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  4. I have dysautonomia too. I am a history Professor on an unwelcomed leave of absence that turned into an early termination of contract. (which I think was done illlegally and I am not sure if I should pursue it or not) When I read your opening statement, I could relate to the point that it brought tears to my eyes. I have been to Vanderbilt, and now I am being told I should go to Toledo. There is the national expert in dysautonomia....Blair Grubb. Is there a place on your website where you talk to other dysautonomia patients? Have you figured out how to create a shortcut on your keyboard so you dont have to spell dysautonomia?? This site is refreshing...thank you:)

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  5. Anonymous - so sorry you are on this same journey. Dr Grubb is supposed to be really good. I don't have a discussion section on here apart from my comments sections. There are quite a few chat boards and forums on FB. I write for "12 More Pages" (the link is on the side) which is a dysautonomia site. There are also official sites like the NDRF and DINET. I haven't worked out a shortcut for Dysautonomia, that's part of the reason I call it BOB. There is probably a way but I have little technical knowledge unfortunately.

    I get the work thing. I went on 4 mths unpaid sick leave (I was a neuropsychologist once upon a time) and whilst I was away my position was reshaped in such a way that I wouldn't have been able to do it.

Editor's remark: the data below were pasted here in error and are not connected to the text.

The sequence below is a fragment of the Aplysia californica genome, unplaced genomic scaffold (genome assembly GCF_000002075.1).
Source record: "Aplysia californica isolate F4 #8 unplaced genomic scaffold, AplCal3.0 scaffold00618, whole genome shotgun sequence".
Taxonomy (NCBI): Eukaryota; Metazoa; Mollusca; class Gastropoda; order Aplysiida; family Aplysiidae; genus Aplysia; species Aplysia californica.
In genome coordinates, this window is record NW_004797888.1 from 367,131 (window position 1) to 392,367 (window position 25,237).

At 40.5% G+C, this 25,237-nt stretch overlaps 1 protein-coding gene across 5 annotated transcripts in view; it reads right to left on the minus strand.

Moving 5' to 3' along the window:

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  6. Interesting post. thanks for putting it up. One of the many things I like about your blog is can actually learn stuff.

    My post not so much learning...

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  7. Brahm - Thanks. I really enjoy your blog too, though I must admit I was first sucked in by the picture of Alfie (such a sad dog woman). How can you say 'not so much learning' about your blog? Only today I found out that salad dressing can be used to 'off' a loved one. That my friend is the kind of info I can use some days LOL.

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  8. My first time to know about "Bob". You're really a genius for sharing your special condition here. I'm interested to make a follow up read about this rare disease of yours. Meanwhile, I'll pray for your doctors and you as well. Keep going, God is with you in this rare journey of your life.

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  9. Lita - Thanks I really appreciate your comments. Part of the battle is getting the word out that Bob even exists.

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All who are lovely enough to comment should be showered with cup cakes, glitter and macarons. I promise to use my spoon bending mind powers to try and get that happening for all who are lovely enough to share their words. Those who go the extra step to share posts should really get a free unicorn. Or at least the gift of finding the shortest and quickest line at the supermarket on a regular basis. xx